I’ve loved photography since I was old enough to hold a camera. I never said I was any GOOD at it, but I’ve always loved it. My Dad (also a shutterbug) gave me the old family Kodak Brownie when he got a new one, and I played with it endlessly. When Dad saw that I was really trying to take pictures, he started buying me film and flashbulbs. None of those survived (fortunately).
SLR cameras came out and became affordable. Dad and I both got one at about the same time. Canon had come out with the AE1-Program, and they had their top-of-the-line A-1. Santa brought me an AE1-Program, and Santa brought Santa an A-1. Dad and I were both in Hog Heaven, taking lots and lots and lots of pictures—including one that has always been a favorite: (this is Christmas Day, 1981)
Ok, some semi-snide observations—Wowee, look at that cloud of puff-cut hair on me! Look how MUCH hair DAD had! The portraits on the wall are my sister and me, each at age 2, each from Olan Mills. The mirror in which we’re taking the picture is on Mother and Dad’s dresser, which is in my bedroom now. Dad was 58 in this picture; I am 56 now.
But, I digress.
I loved that camera, and I loved that lens. It was a good lens, nothing special, but it was a 28-80 3.5 macro zoom. I took many photos with that setup, and it went with me on all my travels.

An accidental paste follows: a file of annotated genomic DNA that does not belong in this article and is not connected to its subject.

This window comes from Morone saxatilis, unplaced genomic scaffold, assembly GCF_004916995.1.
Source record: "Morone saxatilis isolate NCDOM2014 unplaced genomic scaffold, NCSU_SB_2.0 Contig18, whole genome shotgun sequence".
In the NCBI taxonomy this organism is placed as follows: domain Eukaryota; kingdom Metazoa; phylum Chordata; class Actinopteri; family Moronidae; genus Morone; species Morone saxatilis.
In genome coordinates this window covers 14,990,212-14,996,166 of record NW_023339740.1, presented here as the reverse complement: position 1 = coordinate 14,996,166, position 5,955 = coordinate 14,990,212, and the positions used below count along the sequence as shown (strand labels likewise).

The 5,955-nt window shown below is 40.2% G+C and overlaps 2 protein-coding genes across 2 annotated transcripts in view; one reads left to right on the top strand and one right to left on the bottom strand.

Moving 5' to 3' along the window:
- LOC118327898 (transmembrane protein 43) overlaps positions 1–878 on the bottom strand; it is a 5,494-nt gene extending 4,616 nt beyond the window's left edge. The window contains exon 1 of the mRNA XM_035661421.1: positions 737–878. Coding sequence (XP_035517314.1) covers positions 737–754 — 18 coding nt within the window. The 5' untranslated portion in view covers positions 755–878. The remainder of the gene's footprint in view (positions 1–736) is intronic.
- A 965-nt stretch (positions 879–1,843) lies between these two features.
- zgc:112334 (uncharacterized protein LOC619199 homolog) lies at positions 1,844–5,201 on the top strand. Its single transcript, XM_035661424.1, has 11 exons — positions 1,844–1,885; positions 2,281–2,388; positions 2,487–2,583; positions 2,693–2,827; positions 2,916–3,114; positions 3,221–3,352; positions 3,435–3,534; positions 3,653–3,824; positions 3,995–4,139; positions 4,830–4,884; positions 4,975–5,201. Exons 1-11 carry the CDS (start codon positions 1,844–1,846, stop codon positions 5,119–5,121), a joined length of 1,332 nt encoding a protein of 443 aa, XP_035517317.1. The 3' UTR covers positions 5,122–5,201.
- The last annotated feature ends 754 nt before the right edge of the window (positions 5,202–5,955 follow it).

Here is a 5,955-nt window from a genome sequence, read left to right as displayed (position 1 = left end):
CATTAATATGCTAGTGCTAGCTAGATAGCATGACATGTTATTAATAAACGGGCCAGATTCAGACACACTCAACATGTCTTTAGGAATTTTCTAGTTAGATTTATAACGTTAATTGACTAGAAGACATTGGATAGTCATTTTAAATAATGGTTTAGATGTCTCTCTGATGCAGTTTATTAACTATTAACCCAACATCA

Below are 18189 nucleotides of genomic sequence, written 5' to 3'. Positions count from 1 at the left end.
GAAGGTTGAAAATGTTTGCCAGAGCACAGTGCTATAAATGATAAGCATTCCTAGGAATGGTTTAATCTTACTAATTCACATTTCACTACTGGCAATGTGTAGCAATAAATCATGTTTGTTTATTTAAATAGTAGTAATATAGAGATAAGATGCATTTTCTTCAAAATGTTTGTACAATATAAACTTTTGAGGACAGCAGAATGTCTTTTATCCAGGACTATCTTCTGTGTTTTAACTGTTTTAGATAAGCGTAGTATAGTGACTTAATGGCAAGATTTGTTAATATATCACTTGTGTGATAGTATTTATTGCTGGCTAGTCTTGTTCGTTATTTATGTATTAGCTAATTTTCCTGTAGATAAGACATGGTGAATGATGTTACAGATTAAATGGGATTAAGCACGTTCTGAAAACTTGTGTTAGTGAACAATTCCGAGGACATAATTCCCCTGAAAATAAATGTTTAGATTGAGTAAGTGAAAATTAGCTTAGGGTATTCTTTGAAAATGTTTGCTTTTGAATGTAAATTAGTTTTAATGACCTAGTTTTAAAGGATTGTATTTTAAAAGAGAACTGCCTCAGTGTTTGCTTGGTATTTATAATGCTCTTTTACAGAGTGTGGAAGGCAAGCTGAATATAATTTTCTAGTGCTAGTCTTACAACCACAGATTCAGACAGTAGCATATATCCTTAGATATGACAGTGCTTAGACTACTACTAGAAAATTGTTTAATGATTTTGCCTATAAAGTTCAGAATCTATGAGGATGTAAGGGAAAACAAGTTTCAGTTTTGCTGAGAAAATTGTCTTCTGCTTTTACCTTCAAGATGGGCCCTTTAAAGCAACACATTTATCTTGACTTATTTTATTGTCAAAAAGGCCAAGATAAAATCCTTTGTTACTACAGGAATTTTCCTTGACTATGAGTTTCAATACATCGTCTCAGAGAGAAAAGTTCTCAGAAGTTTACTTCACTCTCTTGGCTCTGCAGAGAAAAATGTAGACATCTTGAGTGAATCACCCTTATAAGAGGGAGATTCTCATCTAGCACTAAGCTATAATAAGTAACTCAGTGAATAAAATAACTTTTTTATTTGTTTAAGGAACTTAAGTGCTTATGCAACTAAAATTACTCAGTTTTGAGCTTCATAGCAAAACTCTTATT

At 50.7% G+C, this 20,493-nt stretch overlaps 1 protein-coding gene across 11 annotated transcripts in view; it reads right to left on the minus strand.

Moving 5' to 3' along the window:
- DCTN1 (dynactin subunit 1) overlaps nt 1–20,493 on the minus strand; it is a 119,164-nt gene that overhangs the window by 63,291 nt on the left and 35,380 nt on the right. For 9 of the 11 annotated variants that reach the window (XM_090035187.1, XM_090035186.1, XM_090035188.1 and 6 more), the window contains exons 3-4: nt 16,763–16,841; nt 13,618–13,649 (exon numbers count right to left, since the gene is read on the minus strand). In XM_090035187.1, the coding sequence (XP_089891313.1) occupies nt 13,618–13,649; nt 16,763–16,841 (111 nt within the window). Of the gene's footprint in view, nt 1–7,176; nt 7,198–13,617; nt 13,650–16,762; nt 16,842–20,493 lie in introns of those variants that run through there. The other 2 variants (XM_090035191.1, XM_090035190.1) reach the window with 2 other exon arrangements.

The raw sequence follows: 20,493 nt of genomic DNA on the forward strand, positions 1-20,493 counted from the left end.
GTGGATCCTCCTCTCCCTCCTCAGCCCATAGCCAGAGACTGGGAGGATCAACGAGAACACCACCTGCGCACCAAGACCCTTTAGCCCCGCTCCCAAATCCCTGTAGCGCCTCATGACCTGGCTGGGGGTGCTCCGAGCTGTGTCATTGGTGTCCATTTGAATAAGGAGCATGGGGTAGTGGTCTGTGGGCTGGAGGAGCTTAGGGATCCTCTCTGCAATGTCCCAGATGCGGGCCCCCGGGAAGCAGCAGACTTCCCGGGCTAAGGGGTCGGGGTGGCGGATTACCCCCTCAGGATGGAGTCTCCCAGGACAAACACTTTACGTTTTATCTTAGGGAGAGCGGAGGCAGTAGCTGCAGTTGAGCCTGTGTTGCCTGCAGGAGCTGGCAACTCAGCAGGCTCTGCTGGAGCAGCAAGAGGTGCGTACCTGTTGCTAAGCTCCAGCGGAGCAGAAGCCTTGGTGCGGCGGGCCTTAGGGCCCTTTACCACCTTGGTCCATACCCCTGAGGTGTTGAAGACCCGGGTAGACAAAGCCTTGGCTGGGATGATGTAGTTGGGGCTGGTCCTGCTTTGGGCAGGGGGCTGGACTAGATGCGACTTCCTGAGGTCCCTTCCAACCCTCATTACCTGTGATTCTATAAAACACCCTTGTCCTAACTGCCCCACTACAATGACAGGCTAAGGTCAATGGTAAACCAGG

Unlike me, Dad had a retirement income; then, he went to work on his third career and made pretty good money. Ergo, he had money for some nice toys—like some nice lenses to go with his A-1.
But, tragedy struck—Mother and Dad came to visit me in Dallas. They were bringing the suitcases in, and sometime between Dad’s last trip and his next (he having left the van door not just unlocked but open), someone zipped in and took his camera case, with his camera and all his lenses. He was heartbroken. The insurance company paid to replace everything, and he upgraded the Canon A-1 to a Canon T-90, but somehow that took some of the shine off it for him.
He kept that equipment all these years, even after having stopped using it. It cost a pretty penny, and was worth something at the time.
(movie voice) Time…passes…
When Canon came out with their EOS system, they changed mounts. This means they abandoned their loyal customer base, forcing everyone to buy all new lenses if they wanted to upgrade. Canon made a converter, but it was both hideously expensive and not broadly available. By that time, the digital revolution was in full swing, and the little point-and-shoots (like most people have today) had come out. Computers had gone from room-sized to business-applications-only to “everybody’s got one” to Windows 98 to Windows XP. Dad and I both had Canon point and shoots (we both still have them). The T-90 and its lens family stayed in their Halliburton case in the hall closet while we all went digital.
In 2006, I upgraded to a Nikon D50 (at the time, one step under state of the art). I paid $700 at Bedford Camera in Little Rock (you can get them on ebay now for about $70) for the camera and lens. Most (not all) of the photos with which you’ve been inflicted on this blog (the ones I took at least) were made with this camera and lens. I think the camera is good for what it is; the lens was always “ok”, but a temporary stop-gap till I could buy what I really wanted. Well, what I want is STILL $900 (!!!). I don’t have $900 for that, so it’s just got to wait.